Or, to put it another way - as my friend Sir Ronald Sanders observed in a recent column - "If Washington is truly concerned about any undue influence on the Caribbean from China it should match the level of China's bilateral investments in these countries on the same terms of soft loans and without conditionalities of a non-economic nature."

o David Jessop is a consultant to the Caribbean Council and can be contacted at david.jessop@caribbean-council.org. Previous columns can be found at www.caribbean-council.org. Published with the permission of Caribbean News Now.

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Painful, plantar warts

August 01, 2017

Warts are one of several soft tissue conditions of the foot that can be quite painful. They are caused by Human Papilloma Virus (HPV) which infects the skin through small cuts and abrasions.
Plantar warts are warts on the bottom of the feet. They are often mistaken for corns or calluses which are layers of dead skin that build up to protect an area which is being continuously irritated. Plantar warts tend to be hard and flat, with a rough surface and well-defined boundaries. Warts are generally raised and fleshier when they appear on the top of the foot or on the toes. Plantar warts are often gray or brown (but the color may vary). Black dots can sometimes be seen in a wart. These are actually blood vessels that have grown rapidly and irregularly into the wart and have clotted off.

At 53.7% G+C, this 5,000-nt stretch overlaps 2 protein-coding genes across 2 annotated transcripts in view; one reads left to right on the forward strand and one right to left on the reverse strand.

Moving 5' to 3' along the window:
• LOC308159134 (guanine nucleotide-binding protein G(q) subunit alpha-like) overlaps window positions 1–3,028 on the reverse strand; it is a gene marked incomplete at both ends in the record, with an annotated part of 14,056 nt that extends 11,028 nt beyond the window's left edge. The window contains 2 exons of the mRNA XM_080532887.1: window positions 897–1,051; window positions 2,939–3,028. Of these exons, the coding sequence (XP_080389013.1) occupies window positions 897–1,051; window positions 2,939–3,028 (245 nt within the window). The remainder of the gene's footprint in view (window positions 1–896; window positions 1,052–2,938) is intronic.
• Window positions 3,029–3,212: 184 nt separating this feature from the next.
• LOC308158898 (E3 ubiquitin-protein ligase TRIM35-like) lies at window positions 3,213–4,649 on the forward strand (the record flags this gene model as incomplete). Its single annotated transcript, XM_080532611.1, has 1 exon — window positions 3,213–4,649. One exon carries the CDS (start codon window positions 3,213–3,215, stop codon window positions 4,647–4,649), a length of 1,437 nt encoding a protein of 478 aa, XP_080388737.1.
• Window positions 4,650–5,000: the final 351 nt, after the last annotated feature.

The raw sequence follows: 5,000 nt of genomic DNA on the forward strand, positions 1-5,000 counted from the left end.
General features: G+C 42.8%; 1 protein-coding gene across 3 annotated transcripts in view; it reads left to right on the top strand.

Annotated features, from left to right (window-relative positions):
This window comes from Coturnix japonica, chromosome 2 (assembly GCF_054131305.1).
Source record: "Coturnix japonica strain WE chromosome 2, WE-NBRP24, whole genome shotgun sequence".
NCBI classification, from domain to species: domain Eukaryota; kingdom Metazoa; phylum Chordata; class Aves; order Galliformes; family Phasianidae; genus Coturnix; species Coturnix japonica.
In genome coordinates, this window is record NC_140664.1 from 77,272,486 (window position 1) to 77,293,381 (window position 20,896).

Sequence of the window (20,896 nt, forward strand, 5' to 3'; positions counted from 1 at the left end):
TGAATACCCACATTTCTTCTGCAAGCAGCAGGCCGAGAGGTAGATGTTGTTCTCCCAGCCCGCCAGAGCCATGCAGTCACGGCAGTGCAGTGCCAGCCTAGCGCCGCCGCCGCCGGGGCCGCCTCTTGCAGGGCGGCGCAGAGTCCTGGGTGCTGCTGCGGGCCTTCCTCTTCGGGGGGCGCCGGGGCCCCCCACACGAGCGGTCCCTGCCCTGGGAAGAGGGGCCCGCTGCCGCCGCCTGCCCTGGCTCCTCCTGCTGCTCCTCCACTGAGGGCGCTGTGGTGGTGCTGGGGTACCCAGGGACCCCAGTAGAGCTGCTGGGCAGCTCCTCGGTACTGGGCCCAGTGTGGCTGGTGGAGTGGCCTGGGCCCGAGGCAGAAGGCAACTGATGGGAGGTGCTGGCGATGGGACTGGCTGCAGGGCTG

Plantar warts are often contracted by walking barefoot on dirty surfaces or ground where the virus is lurking. The Human Papilloma Virus lives in warm, moist environments making infection a common occurrence in public showers, and other wet surfaces such as around pools.
Plantar warts are spread by touching, scratching, or even by contact with skin shed from another wart. The wart may also bleed and spread that way. Left untreated, warts can grow to an inch or more in circumference and can spread into clusters of several warts called mosaic warts. When plantar warts develop on the weight-bearing areas of the feet under the ball of the foot or the heel they can cause sharp, burning pain especially when walking or standing.
Contrary to popular belief, warts do not have "roots". They only grow in the top layer of skin, the epidermis and do not grow into the dermis. The underside of a wart is actually smooth.
People of all ages can get warts, but they are most commonly seen in children, teens and young adults. They spread by direct contact. Your immune system determines your susceptibility to getting warts and the length of time it takes for them to go away.

Prevention tips
Occasionally, warts can spontaneously disappear and, just as frequently, they can recur in the same location. The key to prevention is to not get infected.